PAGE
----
“Is that why you mentioned ‘lemonade’?” we ask in reference to her one-word follow-up tweet. “Because you took all these lemons and made them into lemonade?”
“No,” she laughs. “It’s because I was drinking lemonade.”
It’s a welcome refreshment amid some solemn subject matter, and the levity is appreciated. It’s good to know she’s not taking herself too seriously, that she’s not too anchored in the past.
There are more stories, though, of punters who’d “lean over [for] a bit of a butt grab” while she was playing — “I remember thinking, ‘If I was in a corporate office this guy would get fired straightaway'” — and of male DJs who’d stand over her and laugh as she was developing her skills.
“It actually made me go home and practice,” she grins again. “I don’t think I would be as technically comfortable around the decks as I am if it weren’t for them… I’d come back the next week and I’d have a trick prepared. That actually taught me to think differently and not study other people, which was probably the best thing I ever did.”
She reiterates that her work environment is behind the decks, and such encounters would not be brushed off in an office situation. The combination of alcohol and a relaxed club environment, she thinks, leads people to feel they have a pass on harassment, even common courtesy. “It’s not acceptable. I’m a human. I’m five foot one, you know?”
Watch: Alison Wonderland – Cold
Thankfully, as her profile has grown, the abuse has subsided. Wonderland says she’s now accepted the trappings of her profession, but steers clear of using her gender or sexuality as a point of difference. “All that shit gave me a thicker skin. It’s actually one of the reasons why, right now, as you see, I’m also in a big T-shirt.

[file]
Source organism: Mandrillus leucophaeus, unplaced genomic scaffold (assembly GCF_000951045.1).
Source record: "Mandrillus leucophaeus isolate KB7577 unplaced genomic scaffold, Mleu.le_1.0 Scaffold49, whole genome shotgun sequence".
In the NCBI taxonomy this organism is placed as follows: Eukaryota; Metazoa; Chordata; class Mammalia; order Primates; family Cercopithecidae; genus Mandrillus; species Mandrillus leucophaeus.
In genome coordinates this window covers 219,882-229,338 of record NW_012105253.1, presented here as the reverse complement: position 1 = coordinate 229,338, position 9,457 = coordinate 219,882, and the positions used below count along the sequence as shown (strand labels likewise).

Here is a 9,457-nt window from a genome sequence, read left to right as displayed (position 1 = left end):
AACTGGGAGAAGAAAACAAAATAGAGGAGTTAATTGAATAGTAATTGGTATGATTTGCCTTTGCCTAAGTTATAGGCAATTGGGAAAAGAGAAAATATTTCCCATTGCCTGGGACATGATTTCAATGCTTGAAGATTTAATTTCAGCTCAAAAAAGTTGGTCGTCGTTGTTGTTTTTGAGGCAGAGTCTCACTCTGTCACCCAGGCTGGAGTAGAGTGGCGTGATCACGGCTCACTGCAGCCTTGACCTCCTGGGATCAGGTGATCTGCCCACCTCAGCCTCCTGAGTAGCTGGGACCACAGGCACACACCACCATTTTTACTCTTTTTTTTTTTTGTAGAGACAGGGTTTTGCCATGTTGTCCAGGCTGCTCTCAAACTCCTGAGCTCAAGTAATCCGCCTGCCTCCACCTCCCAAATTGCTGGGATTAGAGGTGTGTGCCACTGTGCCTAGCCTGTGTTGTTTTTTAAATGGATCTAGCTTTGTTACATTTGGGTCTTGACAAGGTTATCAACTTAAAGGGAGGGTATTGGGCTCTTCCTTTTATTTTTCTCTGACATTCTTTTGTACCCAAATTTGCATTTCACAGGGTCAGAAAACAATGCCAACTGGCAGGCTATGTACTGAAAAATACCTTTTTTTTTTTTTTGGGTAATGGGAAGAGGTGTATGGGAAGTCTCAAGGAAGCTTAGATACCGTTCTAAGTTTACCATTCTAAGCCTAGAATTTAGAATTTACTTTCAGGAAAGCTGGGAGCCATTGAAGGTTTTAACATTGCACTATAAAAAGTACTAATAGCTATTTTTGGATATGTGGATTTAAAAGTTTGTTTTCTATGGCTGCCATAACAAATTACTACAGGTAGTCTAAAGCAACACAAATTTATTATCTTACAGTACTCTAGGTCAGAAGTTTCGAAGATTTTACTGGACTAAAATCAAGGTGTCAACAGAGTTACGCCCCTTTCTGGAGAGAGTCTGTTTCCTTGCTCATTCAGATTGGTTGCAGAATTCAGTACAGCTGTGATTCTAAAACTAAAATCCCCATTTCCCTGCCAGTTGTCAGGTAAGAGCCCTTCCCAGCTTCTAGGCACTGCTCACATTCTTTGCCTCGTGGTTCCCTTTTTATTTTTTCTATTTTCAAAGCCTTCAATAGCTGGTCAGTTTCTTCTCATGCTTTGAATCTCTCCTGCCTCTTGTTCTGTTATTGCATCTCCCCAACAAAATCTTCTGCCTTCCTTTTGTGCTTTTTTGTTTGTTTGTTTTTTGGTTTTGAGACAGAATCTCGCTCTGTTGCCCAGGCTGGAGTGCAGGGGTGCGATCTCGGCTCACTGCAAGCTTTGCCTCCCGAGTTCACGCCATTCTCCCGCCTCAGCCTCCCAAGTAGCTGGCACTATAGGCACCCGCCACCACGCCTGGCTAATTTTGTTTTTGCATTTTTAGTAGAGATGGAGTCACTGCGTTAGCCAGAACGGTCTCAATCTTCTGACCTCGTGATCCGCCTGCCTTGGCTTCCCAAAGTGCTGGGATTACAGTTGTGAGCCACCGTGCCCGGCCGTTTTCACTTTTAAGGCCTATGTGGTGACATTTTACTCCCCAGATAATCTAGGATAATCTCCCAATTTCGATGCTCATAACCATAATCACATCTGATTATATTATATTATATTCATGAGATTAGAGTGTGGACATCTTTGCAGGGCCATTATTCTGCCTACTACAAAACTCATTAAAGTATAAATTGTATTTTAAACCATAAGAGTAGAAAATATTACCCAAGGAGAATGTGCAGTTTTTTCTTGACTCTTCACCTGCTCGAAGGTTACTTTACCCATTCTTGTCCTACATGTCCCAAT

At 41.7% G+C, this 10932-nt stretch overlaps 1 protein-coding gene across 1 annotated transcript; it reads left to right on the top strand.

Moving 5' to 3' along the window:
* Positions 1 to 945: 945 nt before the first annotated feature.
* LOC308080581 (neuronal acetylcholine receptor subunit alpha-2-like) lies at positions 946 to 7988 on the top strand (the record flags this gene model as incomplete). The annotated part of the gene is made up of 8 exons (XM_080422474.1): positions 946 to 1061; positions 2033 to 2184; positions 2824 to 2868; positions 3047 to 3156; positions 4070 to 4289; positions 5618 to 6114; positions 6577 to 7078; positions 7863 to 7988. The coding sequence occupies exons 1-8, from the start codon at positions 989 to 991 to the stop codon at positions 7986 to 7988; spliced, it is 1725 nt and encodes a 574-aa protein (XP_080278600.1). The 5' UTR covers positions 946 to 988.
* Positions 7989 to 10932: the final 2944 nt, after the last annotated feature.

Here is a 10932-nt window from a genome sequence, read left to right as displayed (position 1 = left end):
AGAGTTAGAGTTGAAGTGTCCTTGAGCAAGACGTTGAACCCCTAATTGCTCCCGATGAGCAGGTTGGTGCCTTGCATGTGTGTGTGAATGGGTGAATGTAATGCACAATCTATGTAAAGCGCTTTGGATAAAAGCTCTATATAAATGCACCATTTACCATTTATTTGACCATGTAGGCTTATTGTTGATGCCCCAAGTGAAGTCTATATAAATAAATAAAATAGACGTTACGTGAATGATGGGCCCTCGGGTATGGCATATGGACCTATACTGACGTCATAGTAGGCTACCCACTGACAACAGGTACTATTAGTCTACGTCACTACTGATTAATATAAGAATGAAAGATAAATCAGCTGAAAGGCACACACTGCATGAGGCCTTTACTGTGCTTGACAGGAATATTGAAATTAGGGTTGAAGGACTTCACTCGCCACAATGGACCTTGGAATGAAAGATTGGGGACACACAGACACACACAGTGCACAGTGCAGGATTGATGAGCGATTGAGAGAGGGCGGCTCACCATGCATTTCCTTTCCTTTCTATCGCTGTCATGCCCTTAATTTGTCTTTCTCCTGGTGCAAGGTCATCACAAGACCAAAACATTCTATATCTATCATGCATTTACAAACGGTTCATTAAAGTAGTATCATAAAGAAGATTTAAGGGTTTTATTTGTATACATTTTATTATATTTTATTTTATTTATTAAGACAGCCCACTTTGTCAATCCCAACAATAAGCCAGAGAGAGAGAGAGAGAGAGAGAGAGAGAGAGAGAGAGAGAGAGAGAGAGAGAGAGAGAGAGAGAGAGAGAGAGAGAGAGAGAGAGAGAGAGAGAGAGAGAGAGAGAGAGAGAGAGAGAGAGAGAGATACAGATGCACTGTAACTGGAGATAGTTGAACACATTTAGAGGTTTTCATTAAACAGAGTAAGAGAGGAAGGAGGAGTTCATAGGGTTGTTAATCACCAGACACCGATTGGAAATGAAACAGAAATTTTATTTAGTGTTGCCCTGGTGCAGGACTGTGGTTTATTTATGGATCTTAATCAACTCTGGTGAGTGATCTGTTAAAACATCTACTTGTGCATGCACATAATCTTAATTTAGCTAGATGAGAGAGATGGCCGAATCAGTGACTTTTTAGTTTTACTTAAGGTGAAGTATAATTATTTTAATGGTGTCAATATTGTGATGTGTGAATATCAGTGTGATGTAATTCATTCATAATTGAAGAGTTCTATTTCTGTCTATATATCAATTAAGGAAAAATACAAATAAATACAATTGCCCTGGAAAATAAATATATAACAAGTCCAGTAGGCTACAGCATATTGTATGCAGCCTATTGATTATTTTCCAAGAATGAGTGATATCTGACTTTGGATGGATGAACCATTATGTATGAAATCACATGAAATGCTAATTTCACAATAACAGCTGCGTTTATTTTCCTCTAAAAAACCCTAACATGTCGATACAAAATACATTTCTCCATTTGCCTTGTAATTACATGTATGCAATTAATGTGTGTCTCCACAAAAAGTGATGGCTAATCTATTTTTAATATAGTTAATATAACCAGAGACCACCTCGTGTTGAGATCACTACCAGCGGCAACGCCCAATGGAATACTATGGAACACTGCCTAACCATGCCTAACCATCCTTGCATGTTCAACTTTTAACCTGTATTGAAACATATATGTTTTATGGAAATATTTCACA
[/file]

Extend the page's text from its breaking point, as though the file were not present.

“I’m never dressed in a way where you can see my body, and I did that on purpose when I started out because I didn’t really want that attention. I wanted people to like my mixing. I wanted people to notice my music. And it actually seemed to work.”
Her hard yakka, and baggy T-shirts apparently, have paid off handsomely. She currently finds herself working on her debut record, due for release “early next year”, alongside esteemed LA producers King Henry and Djemba Djemba, with whom she previously collaborated on I Want You and Sugar High. Mr Carmack is assisting on another beat, and talks have begun with Norwegian producer Lido to revive a Wonderland original written years ago.
She’s keen to give others a leg up too. “[I’m working with] a guy called AWE, who is… I mean, this kid, he’s got nothing out yet but he’s blowing my mind, for real. Like, really good. ”
By no means a seasoned pro herself, Wonderland wants to stress the point that the “shitty experiences” she and others have gone through can always be turned into something positive.
“I think I’m one of these people that if someone says no to me, I work twice as hard and just go, ‘Fuck you.’ It kind of drives me a little bit, parts of it. I mean, obviously, love for what I do drives me the most.
“I hope that people that are out there and have had shitty experiences when they started out DJing, I really hope that hasn’t deterred them. That’s a big message.”
Alison Wonderland’s ‘Calm Down’ EP will be re-released Stateside soon. Expect a complete album and tour in early 2015.
Watch: Wonderland Warehouse Project – Perth
Interview by Marc Zanotti